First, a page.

If people are concentrating on the Lord at communion, like they should be, they won’t even know you are standing! Don’t worry about them. (One slightly demented woman kept telling me I should kneel on one knee like she does. After about four of these discussions, when she said “Can’t you kneel on one knee?” I lost my patience and said NO!!!! more loudly than usual in polite society. She apologized for being insensitive, and that was the end of it).

    One thing I was told by a priest during that time. I was visiting a monastery that uses the communion rail. The priest asked me to be sure to bow before receiving standing, so as not to scandalize the other visitors.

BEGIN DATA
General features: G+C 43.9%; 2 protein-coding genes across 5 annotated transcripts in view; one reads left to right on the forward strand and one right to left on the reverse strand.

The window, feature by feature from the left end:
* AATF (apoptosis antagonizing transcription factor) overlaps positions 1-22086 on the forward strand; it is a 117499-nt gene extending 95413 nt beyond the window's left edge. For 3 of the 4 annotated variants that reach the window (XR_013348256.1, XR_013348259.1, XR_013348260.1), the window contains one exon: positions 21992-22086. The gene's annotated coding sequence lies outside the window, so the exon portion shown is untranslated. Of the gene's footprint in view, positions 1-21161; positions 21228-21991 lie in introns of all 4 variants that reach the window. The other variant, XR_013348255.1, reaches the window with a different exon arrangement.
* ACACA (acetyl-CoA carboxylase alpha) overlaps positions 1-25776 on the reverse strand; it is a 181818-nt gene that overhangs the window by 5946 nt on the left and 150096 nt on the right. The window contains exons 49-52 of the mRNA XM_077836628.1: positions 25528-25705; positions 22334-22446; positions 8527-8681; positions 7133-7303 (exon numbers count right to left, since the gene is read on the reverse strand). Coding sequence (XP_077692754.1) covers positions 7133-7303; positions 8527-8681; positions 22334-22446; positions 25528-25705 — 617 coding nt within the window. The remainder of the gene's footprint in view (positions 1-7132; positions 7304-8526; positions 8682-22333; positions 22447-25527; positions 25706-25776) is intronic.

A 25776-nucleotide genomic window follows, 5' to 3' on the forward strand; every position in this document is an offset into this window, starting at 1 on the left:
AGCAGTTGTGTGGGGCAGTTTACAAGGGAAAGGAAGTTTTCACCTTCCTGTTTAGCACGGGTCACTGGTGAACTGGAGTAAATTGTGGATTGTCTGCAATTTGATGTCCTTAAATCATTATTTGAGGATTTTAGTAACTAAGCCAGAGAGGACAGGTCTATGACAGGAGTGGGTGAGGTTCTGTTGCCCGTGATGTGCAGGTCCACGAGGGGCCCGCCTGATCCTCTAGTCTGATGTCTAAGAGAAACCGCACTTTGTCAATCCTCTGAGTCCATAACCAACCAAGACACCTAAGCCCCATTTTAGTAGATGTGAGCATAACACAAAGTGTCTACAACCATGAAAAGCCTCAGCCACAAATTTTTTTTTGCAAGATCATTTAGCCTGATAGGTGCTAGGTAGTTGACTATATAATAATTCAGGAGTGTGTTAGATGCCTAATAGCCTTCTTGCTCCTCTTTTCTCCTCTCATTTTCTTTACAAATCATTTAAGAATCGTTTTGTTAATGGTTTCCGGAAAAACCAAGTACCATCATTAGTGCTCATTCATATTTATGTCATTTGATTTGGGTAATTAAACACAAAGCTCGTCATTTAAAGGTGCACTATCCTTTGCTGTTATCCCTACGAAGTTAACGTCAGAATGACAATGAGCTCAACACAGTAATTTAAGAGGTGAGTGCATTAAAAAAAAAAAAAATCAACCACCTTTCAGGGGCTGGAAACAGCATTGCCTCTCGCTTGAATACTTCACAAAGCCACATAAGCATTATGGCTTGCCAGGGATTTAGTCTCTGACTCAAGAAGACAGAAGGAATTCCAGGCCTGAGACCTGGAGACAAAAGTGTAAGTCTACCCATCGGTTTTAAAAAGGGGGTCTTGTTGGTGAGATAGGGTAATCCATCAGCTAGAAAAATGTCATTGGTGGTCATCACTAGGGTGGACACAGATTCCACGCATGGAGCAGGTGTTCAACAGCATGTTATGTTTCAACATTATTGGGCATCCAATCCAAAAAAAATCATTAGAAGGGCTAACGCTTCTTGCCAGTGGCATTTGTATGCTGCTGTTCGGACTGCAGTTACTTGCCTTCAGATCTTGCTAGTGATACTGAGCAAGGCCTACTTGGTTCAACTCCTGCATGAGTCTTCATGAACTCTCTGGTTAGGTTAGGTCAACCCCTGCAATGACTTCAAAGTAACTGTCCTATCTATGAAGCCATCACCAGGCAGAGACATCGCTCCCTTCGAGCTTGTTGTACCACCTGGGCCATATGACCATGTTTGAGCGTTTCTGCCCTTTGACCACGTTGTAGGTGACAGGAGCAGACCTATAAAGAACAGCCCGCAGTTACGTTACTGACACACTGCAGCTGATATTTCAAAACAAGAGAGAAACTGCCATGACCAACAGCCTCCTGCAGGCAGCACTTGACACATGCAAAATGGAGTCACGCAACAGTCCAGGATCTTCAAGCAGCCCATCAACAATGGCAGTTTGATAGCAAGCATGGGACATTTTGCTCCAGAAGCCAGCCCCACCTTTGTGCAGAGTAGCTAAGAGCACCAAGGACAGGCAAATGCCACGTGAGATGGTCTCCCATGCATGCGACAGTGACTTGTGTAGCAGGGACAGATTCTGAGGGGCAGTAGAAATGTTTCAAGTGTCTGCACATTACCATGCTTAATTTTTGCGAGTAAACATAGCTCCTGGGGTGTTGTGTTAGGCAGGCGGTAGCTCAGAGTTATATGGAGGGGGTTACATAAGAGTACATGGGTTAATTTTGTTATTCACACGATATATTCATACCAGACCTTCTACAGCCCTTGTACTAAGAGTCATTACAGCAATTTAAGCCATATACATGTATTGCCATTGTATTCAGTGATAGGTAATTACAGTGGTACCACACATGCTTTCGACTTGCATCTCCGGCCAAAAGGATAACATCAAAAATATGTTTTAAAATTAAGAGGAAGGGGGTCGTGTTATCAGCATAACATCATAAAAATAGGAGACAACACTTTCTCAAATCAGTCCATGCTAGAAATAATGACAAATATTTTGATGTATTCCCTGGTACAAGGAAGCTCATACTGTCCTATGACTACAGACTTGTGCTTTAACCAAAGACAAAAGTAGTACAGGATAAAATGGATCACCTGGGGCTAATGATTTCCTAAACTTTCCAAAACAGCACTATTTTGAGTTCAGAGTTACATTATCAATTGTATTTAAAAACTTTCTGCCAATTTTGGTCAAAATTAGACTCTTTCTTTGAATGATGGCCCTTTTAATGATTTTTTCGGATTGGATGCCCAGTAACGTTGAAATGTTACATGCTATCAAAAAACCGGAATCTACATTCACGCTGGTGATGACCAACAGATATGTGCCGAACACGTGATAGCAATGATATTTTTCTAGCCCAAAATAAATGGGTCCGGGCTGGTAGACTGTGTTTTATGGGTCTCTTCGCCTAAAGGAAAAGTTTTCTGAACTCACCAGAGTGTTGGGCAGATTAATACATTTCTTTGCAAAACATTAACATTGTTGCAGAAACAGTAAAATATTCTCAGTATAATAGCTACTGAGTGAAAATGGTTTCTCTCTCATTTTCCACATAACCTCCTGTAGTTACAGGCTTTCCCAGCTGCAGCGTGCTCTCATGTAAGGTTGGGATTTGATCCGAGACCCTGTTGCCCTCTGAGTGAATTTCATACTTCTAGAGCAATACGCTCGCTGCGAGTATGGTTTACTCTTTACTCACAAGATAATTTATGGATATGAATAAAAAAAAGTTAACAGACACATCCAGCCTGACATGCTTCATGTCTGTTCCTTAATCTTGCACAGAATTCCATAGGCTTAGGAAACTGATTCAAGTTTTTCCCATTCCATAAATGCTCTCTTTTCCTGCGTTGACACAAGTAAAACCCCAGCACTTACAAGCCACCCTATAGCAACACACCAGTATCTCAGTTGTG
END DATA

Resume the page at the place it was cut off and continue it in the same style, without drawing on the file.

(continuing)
28. Angie Mcs says:

    My apologies for posting after Henry Edwards did – he covered the subject very well. I got delayed before hitting the Post button. So, lelnet, you can see there really is no issue here. :-)

  29. Matt R says:

    CatholicCoffee: That’s good that in your home country it’s worked, but by and large it has been a disaster for the last 35+ years, as Communion in the hand somehow became the norm in the West, and while I always tried to receive the Sacred Host carefully, it slowly became a lazy habit, like it has for everyone else. I was never taught that I could receive on the tongue, let alone while kneeling. Also, we can tell people things all day long, but they will continue to ignore us until they can no longer get away with it. As MichaelJ said, actions speak louder than words in this case.